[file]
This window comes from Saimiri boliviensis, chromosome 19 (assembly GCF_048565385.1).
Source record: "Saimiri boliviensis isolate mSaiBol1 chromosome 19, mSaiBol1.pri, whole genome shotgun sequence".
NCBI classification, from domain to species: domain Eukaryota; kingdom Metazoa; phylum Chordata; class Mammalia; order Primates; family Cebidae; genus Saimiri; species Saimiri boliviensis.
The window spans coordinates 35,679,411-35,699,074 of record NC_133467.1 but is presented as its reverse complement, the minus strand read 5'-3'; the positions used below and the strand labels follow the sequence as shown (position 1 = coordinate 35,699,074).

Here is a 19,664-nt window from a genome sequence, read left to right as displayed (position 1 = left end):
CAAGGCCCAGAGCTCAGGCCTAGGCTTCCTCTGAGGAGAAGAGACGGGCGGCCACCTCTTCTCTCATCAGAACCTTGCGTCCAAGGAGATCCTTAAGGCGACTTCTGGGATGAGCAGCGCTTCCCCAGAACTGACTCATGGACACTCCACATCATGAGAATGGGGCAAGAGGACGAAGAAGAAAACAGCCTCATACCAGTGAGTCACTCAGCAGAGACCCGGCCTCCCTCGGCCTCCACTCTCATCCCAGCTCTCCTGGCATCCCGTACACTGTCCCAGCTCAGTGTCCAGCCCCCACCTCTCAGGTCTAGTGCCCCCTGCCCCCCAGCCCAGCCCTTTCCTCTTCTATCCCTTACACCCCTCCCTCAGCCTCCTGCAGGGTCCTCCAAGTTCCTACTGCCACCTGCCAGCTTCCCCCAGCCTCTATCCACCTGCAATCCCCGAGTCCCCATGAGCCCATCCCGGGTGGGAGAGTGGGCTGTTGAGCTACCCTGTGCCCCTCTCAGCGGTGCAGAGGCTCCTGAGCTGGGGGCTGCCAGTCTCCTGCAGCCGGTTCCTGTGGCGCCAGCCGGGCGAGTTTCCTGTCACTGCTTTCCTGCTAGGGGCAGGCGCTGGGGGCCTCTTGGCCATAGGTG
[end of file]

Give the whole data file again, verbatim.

This window comes from Saimiri boliviensis, chromosome 19 (assembly GCF_048565385.1).
Source record: "Saimiri boliviensis isolate mSaiBol1 chromosome 19, mSaiBol1.pri, whole genome shotgun sequence".
NCBI classification, from domain to species: domain Eukaryota; kingdom Metazoa; phylum Chordata; class Mammalia; order Primates; family Cebidae; genus Saimiri; species Saimiri boliviensis.
The window spans coordinates 35,679,411-35,699,074 of record NC_133467.1 but is presented as its reverse complement, the minus strand read 5'-3'; the positions used below and the strand labels follow the sequence as shown (position 1 = coordinate 35,699,074).

Here is a 19,664-nt window from a genome sequence, read left to right as displayed (position 1 = left end):
CAAGGCCCAGAGCTCAGGCCTAGGCTTCCTCTGAGGAGAAGAGACGGGCGGCCACCTCTTCTCTCATCAGAACCTTGCGTCCAAGGAGATCCTTAAGGCGACTTCTGGGATGAGCAGCGCTTCCCCAGAACTGACTCATGGACACTCCACATCATGAGAATGGGGCAAGAGGACGAAGAAGAAAACAGCCTCATACCAGTGAGTCACTCAGCAGAGACCCGGCCTCCCTCGGCCTCCACTCTCATCCCAGCTCTCCTGGCATCCCGTACACTGTCCCAGCTCAGTGTCCAGCCCCCACCTCTCAGGTCTAGTGCCCCCTGCCCCCCAGCCCAGCCCTTTCCTCTTCTATCCCTTACACCCCTCCCTCAGCCTCCTGCAGGGTCCTCCAAGTTCCTACTGCCACCTGCCAGCTTCCCCCAGCCTCTATCCACCTGCAATCCCCGAGTCCCCATGAGCCCATCCCGGGTGGGAGAGTGGGCTGTTGAGCTACCCTGTGCCCCTCTCAGCGGTGCAGAGGCTCCTGAGCTGGGGGCTGCCAGTCTCCTGCAGCCGGTTCCTGTGGCGCCAGCCGGGCGAGTTTCCTGTCACTGCTTTCCTGCTAGGGGCAGGCGCTGGGGGCCTCTTGGCCATAGGTG